Divisions of the State
The principle of specialization thus leads to a stratified society. Plato believed that the ideal state comprises
members of three distinct classes: rulers, soldiers, and the people. Although he officially maintained that
membership in the guardian classes should be based solely upon the possession of appropriate skills, Plato
presumed that future guardians will typically be the offspring of those who presently hold similar positions
of honor. If citizens express any dissatisfaction with the roles to which they are assigned, he proposed that
they be told the "useful falsehood" that human beings (like the metals gold, silver, and bronze) possess
different natures that fit each of them to a particular function within the operation of the society as a whole.
Notice that this myth (Gk. μσθος [mythos]) cuts both ways. It can certainly be used as a method of social
control, by encouraging ordinary people to accept their position at the bottom of the heap, subject to
governance by the higher classes. But Plato also held that the myth justifies severe restrictions on the life of
the guardians: since they are already gifted with superior natures, they have no need for wealth or other
external rewards. In fact, Plato held that guardians should own no private property, should live and eat
together at government expense, and should earn no salary greater than necessary to supply their most basic
needs. Under this regime, no one will have any venal motive for seeking a position of leadership, and those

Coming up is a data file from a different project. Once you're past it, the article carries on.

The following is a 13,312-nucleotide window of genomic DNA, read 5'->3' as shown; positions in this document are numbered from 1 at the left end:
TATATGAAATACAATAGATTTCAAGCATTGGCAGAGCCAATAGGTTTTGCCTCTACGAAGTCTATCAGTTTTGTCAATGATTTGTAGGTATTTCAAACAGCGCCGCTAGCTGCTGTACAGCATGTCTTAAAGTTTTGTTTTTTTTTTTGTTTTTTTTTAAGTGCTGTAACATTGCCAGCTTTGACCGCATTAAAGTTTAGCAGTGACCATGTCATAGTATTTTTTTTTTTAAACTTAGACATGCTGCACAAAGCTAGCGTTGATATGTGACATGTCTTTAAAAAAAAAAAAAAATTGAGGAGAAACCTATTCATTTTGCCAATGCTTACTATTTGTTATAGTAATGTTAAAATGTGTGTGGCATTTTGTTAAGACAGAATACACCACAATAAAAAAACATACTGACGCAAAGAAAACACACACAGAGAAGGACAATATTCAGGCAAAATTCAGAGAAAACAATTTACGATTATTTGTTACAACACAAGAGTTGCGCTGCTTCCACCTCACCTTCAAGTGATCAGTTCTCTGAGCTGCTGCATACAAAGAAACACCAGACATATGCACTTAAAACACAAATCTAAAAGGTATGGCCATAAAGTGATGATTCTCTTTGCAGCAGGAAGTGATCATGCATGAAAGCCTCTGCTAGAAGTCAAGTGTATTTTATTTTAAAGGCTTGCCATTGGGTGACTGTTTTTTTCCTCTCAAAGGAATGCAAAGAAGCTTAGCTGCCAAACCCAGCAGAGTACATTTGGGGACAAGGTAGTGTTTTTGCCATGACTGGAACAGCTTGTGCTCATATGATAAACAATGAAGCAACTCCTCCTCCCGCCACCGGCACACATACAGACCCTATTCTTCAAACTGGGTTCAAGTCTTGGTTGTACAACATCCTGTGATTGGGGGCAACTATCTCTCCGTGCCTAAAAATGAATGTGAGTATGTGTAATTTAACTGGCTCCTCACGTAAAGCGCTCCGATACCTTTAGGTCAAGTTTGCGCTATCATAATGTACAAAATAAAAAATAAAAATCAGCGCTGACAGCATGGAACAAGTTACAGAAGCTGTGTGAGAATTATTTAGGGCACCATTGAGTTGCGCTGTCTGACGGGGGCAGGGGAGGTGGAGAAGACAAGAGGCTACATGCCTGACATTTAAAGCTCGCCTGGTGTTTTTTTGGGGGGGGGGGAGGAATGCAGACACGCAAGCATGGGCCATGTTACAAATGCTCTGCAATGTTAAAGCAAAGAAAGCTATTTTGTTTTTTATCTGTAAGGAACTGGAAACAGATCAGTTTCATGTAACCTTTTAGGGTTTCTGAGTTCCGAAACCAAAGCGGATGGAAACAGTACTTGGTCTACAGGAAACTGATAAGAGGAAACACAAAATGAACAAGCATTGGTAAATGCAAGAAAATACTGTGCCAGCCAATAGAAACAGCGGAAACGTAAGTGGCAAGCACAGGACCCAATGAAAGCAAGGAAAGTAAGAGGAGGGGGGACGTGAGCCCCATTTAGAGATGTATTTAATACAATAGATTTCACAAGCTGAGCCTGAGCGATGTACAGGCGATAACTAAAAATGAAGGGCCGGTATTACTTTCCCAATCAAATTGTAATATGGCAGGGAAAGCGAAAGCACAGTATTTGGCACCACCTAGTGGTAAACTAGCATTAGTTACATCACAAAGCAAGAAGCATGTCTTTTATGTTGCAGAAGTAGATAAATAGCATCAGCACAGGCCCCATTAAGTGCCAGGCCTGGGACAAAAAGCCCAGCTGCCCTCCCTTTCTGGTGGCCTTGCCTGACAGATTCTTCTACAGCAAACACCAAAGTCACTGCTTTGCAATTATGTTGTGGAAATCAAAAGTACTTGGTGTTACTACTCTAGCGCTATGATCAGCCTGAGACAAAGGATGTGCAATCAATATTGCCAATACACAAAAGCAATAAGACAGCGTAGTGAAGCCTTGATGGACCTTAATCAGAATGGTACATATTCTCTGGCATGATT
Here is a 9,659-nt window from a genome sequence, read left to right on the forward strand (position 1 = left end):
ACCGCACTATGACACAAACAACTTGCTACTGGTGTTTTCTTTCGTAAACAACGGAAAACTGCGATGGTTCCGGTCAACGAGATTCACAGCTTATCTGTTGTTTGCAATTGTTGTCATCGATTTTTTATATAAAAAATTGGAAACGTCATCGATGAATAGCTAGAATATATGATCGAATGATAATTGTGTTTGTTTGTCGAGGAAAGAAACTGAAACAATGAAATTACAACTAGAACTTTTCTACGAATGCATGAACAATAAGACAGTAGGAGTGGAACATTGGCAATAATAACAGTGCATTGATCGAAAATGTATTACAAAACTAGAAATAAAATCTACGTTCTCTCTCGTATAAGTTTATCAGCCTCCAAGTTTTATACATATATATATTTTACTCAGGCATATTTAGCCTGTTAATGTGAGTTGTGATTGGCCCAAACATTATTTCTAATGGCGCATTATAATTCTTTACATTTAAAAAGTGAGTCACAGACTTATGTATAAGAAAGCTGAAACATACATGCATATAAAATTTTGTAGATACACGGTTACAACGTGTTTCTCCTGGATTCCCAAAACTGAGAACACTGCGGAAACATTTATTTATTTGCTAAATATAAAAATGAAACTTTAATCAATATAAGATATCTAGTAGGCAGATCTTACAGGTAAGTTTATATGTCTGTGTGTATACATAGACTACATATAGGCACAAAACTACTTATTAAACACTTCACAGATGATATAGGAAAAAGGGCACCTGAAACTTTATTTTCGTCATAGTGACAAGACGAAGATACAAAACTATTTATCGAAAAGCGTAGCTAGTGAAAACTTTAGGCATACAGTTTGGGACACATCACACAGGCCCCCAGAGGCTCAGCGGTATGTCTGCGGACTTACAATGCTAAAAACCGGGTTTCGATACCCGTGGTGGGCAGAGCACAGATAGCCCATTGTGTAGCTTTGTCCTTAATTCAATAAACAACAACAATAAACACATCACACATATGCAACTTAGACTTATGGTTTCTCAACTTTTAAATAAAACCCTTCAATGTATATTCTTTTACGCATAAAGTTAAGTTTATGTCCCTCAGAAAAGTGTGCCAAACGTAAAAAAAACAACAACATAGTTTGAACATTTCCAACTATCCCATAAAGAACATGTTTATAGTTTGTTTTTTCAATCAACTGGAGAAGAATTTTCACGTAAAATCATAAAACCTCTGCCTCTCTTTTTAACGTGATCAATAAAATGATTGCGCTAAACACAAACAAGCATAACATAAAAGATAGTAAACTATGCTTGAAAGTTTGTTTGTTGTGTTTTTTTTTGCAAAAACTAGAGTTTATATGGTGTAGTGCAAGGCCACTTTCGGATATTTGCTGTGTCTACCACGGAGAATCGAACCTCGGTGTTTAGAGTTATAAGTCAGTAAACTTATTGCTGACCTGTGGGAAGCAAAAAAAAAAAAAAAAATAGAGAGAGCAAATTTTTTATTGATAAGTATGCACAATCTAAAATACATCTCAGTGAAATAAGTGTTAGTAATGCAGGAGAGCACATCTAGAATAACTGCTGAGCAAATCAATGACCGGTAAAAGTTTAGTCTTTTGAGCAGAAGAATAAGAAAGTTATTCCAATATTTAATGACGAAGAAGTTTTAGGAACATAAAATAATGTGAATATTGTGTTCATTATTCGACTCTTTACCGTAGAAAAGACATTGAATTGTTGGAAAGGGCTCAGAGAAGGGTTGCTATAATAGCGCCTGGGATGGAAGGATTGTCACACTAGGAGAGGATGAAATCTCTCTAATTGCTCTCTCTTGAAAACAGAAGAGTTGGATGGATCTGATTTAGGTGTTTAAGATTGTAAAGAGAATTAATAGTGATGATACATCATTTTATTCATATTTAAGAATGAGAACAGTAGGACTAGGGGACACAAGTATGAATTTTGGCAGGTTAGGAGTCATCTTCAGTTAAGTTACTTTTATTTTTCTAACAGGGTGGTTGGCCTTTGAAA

who are chosen to be guardians will govern solely from a concern to seek the welfare of the state in what is
best for all of its citizens.
Having developed a general description of the structure of an ideal society, Plato maintained that the proper
functions performed by its disparate classes, working together for the common good, provide a ready
account of the need to develop significant social qualities or virtues.
Since the rulers are responsible for making decisions according to which the entire city will be
governed, they must have the virtue of wisdom (Gk. ζοφια [sophía]), the capacity to comprehend
reality and to make impartial judgments about it.
Soldiers charged with the defense of the city against external and internal enemies, on the other
hand, need the virtue of courage (Gk. ανδρεια [andreia]), the willingness to carry out their orders
in the face of danger without regard for personal risk.
The rest of the people in the city must follow its leaders instead of pursuing their private interests,
so they must exhibit the virtue of moderation (Gk. ζφφρζσνη [sophrosúnê]), the subordination of
personal desires to a higher purpose.
When each of these classes performs its own role appropriately and does not try to take over the function of
any other class, Plato held, the entire city as a whole will operate smoothly, exhibiting the harmony that is
genuine justice. (Republic 433e)
We can therefore understand all of the cardinal virtues by considering how each is embodied in the
organization of an ideal city.
Farmers, Merchants, and other People
Justice itself is not the exclusive responsibility of any one class of citizens, but emerges from the
harmonious interrelationship of each component of t